The Tragic Death Of Luther Vandross

Luther Vandross' singing career had inauspicious beginnings, Britannica reports. He made his name singing jingles for commercials and performing background vocals for other artists. His talent would see him decisively seize the spotlight for himself, though, and "a long string of million-selling albums that featured Vandross's distinctive baritone, precise phrasing, and unabashedly romantic songs" would follow. Sadly, though, both his career and his health would take a significant downturn when the new millennium dawned.

In the year 2000, Vandross was in need of a "more contemporary sound," per All Music. This was achieved by a new crop of songwriters, who stamped their mark on his self-titled album and restored his success. This paved the way for one of his greatest achievements: 2003's "Dance With My Father." Just when he was about to embark on a whirlwind of promotional work for the album that April, though, he had a stroke at his home in New York.

The best was (perhaps) yet to come

As MTV reported, Luther Vandross was treated at a New York hospital. Sadly, he missed that year's Grammy Awards, which marked perhaps the greatest success of his life. He won four awards that night (including Best R&B Album), half of his lifetime total, but his health precluded him from attending and he accepted these honors via video, per All Music. The Grammy Awards' official website remembers the emotional moment as a "taped message from an ailing Luther Vandross who found the strength to send out a little "Power Of Love" as only he could."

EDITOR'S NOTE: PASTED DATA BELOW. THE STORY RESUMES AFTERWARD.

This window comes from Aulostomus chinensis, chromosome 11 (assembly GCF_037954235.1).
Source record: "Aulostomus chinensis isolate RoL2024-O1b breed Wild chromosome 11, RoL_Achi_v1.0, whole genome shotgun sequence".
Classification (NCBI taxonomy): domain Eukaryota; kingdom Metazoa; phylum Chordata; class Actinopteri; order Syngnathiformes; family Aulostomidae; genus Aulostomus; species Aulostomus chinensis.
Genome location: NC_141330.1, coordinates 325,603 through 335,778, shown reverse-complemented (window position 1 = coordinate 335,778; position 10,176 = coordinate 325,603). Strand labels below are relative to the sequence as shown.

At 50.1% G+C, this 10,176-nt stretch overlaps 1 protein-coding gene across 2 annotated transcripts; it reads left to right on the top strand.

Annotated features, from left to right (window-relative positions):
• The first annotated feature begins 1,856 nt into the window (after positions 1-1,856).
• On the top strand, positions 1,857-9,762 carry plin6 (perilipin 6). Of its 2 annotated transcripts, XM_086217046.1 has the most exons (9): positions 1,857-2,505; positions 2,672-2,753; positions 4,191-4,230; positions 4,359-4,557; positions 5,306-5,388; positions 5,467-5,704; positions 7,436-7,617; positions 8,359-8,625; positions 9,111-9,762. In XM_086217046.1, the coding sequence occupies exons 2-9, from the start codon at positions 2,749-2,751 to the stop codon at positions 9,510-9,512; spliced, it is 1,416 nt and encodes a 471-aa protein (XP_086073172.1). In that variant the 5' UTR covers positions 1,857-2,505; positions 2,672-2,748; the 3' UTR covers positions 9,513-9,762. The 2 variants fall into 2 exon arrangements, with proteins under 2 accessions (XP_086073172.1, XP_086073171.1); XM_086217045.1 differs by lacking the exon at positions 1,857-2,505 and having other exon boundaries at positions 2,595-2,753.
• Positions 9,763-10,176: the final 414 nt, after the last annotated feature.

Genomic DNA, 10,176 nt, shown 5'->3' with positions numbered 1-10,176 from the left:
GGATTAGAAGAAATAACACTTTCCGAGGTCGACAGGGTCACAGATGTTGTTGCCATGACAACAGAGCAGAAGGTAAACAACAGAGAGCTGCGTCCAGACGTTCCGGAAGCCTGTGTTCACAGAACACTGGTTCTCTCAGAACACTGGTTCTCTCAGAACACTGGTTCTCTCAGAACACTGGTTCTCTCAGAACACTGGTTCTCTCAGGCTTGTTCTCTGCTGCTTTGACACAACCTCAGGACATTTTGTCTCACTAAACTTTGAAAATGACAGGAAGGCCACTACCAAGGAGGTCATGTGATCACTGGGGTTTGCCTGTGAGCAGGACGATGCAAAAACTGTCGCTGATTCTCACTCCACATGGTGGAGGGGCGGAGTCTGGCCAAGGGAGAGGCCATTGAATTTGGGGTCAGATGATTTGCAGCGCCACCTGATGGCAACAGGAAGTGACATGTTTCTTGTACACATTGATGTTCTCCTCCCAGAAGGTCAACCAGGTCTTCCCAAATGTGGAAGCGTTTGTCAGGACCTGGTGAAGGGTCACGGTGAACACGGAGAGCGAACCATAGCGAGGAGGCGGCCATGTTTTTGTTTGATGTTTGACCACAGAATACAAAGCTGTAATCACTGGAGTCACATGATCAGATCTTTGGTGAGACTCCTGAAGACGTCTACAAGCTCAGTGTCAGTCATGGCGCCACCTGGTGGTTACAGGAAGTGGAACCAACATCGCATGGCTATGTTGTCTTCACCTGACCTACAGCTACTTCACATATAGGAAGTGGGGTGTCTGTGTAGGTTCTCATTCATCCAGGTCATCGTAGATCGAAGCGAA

Hypertension and diabetes contributed to Vandross' ill health, The Sun reports, while "the stroke affected his ability to speak and sing, and required him to use a wheelchair." He made just one more appearance in public, on Oprah Winfrey's show in May of 2004, before his death on July 1, 2005. The 54-year-old "had a peaceful passing under the watchful eye of friends [and] family," reported New Jersey's JFK Medical Center (per Billboard), citing complications from a stroke he hadn't entirely recovered from.

Fame hadn't been an easy ride for Vandross (or for many 1990s artists). Per All Music, his lawsuit against Sony Music Entertainment, after 11 years on a personal service contract (which was limited to 7 years under the California Labor Code) attests to that. The fact that his big comeback came to such an abrupt halt was, as a result, an even harder blow for fans.